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Lamborghini Aventador for Sale
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- 2013 lamborghini aventador lp700-4 jet black nav sound dione wheels
- 2012 lamborghini aventador 892 miles(US $395,000.00)
- -2013 lamborghini aventador coupe lp700-4 verde ithica loaded with carbon! clean(US $408,800.00)
- 2014 lamborghini(US $549,950.00)
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Auto blogTue, 04 Oct 2011 08:00:00 EST
You may remember the name Franz-Josef Paefgen. Until recently, the German engineer and executive was head of both Bentley and Bugatti. Before that he was chief executive of Audi, after working for several years at Ford. He technically "retired" earlier this year, but like the cars he helped create, an executive like Paefgen could never really retire. So it should come as little surprise that the Volkswagen Group has named Dr. Paefgen head of its Classic program.
In his new capacity, Paefgen will oversee the historic automobile activities of the entire VW Group, including those of Volkswagen, Seat, Skoda, Audi, Lamborghini, and of course Bentley and Bugatti. It strikes us as a suitable semi-retirement for the man responsible in no small part for the Bugatti Veyron and Bentley Mulsanne, to name just two, and who was decorated in 2006 by the ACO as the "Spirit of Le Mans" for his contribution to endurance racing. Read the official announcement after the break.
When the Lamborghini Veneno was introduced at the Geneva Motor Show, there were those who connected dots from it to the Lamborghini Pregunta concept from 1998, and also to the Pagani Zonda that arrived one year later. Near the end of the turmoil that was Lamborghini's ownership through the mid-nineties, an order was placed with the French Carrosserie Heuliez for a one-off concept car that was "new, original and impossible to confuse with any other car's shapes," that would be built on a Diablo chassis. The result was the Pregunta.
It was an aerospace-influenced supercar with carbon fiber bodywork, a 530-horsepower V12 and a claimed 207-mile-per-hour top speed. It employed rear-wheel drive instead of the Diablo's all-wheel drive, was coated in the same paint used on the French military's Dassault Rafale fighter jet and had fiber optic lighting, rear-view cameras and a GPS system. It was shown to the world at the 1998 Paris Motor Show, and again at the 1999 Geneva Motor Show.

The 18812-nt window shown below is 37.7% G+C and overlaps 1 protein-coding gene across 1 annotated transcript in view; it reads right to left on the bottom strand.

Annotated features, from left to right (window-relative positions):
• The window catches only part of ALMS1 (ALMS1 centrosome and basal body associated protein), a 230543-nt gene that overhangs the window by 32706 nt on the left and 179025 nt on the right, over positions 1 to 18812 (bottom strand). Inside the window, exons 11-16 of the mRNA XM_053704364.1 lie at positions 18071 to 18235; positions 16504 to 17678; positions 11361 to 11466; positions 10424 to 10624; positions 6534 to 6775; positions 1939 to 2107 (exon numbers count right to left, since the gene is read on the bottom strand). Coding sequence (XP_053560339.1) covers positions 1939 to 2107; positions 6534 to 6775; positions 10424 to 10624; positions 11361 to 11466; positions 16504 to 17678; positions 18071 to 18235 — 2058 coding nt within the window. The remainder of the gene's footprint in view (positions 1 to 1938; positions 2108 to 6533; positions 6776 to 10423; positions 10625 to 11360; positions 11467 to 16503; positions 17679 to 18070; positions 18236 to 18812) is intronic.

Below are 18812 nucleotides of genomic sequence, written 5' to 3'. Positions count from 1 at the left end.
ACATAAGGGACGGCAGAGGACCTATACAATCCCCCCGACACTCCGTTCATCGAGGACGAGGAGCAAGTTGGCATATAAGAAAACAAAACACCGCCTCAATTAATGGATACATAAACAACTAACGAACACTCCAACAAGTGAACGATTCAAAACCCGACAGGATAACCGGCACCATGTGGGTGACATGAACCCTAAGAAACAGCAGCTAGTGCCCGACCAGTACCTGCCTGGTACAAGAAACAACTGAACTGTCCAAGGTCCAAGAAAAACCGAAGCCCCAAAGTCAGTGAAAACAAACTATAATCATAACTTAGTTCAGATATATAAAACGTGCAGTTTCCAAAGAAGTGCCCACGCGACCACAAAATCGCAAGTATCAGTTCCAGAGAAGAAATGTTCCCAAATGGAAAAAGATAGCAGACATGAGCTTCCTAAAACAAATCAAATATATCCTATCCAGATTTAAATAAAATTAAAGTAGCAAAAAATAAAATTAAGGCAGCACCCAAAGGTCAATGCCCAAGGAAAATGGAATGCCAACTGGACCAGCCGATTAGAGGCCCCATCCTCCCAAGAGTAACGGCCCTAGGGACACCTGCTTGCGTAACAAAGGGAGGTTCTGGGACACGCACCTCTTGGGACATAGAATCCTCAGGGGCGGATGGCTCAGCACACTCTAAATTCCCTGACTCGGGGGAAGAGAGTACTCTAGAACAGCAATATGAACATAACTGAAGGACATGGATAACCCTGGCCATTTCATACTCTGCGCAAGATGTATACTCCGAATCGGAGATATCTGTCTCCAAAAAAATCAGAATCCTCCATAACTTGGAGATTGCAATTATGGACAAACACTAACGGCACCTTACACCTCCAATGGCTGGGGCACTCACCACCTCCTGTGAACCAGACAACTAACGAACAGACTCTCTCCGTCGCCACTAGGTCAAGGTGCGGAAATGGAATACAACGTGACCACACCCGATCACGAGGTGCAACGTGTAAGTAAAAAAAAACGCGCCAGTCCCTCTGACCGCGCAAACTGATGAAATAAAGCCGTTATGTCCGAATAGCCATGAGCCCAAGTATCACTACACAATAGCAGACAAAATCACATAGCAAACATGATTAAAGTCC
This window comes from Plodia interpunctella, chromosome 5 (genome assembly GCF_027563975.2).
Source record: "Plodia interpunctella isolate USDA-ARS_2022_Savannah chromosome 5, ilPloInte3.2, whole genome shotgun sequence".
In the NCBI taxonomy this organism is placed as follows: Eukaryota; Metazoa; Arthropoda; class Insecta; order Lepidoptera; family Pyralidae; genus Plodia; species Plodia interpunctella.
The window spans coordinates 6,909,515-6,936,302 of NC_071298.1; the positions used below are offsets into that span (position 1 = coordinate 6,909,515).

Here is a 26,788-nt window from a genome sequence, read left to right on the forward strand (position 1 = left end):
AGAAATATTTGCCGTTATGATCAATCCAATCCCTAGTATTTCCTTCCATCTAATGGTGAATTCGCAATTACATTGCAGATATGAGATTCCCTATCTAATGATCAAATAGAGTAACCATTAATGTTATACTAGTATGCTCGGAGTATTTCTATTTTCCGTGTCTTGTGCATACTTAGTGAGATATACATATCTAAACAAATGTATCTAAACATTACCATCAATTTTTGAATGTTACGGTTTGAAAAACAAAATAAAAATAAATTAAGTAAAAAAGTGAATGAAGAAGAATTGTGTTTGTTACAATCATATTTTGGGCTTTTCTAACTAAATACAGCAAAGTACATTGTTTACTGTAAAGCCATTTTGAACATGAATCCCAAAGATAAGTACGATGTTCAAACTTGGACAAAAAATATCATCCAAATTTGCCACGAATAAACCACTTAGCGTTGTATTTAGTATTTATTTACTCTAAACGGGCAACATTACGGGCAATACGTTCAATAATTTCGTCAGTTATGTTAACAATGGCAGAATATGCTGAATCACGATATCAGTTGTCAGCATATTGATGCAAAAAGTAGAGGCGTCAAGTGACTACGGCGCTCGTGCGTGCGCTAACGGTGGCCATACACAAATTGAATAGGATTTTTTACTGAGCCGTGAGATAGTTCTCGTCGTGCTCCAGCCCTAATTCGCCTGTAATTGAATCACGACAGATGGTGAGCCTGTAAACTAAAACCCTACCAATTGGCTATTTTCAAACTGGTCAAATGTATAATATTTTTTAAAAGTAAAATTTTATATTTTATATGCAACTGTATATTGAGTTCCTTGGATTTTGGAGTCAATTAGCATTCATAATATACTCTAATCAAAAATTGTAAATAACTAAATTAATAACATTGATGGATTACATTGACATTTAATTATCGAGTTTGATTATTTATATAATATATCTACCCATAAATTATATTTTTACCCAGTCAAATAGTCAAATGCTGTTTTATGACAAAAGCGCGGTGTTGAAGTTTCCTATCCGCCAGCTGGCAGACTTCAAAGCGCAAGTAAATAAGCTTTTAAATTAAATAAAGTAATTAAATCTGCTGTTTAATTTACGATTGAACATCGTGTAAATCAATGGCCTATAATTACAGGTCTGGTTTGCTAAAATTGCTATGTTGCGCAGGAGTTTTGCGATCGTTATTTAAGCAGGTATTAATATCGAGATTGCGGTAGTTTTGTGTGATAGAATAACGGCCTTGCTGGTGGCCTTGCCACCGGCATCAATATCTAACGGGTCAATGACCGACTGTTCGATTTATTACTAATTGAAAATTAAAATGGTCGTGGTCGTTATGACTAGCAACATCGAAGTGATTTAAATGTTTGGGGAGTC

Thought to be the last concept built on a Lamborghini body before Audi bought the company in 1998, AutoDrome, a French specialist in vintage exotics, has the Pregunta for sale for 1.6 million euros ($2.1M US). You can watch it hit the runway with a Rafale in the video below, then give AutoDrome a call if you're interested.
The Lamborghini Espada was four-passenger GT built by the Italian automaker from 1968-1978. While some may consider its appearance ungainly, a 60-degree, 4.0-liter V12 fed by Weber carburetors generated 350 horsepower, enough to give the 3,600-pound two-door spirited performance when compared to its peers. Making the driving experience even more engaging was its standard rear-wheel drive, a slick five-speed manual gearbox and a lack of power steering (the automaker offered an automatic and power steering on later models).
Whether or not you are a fan of this unique four-seater or its era, this Evo magazine video of editor Harry Metcalfe touring France as he makes his way along the epic Route Napoléon (today, part of a 200-mile section of Route Nationale 85) is worthy of its 19-minute run time - if not for just the sound of the wailing twelve-cylinder engine.
The mountain portions are simply spectacular, and Metcalfe does his usual excellent job narrating as he joyfully coaxes the GT's narrow tires (205/70-15) around each corner, calling the Lamborghini a "four-wheel drift machine," but actually preferring its high-speed capabilities. We particularly enjoyed his fuel stop, explaining the odd top-off procedure, as well as his early morning pre-flight when he realized that the Lamborghini had been running on only 11 cylinders during the previous day's segment. Watch the joy in the journey below.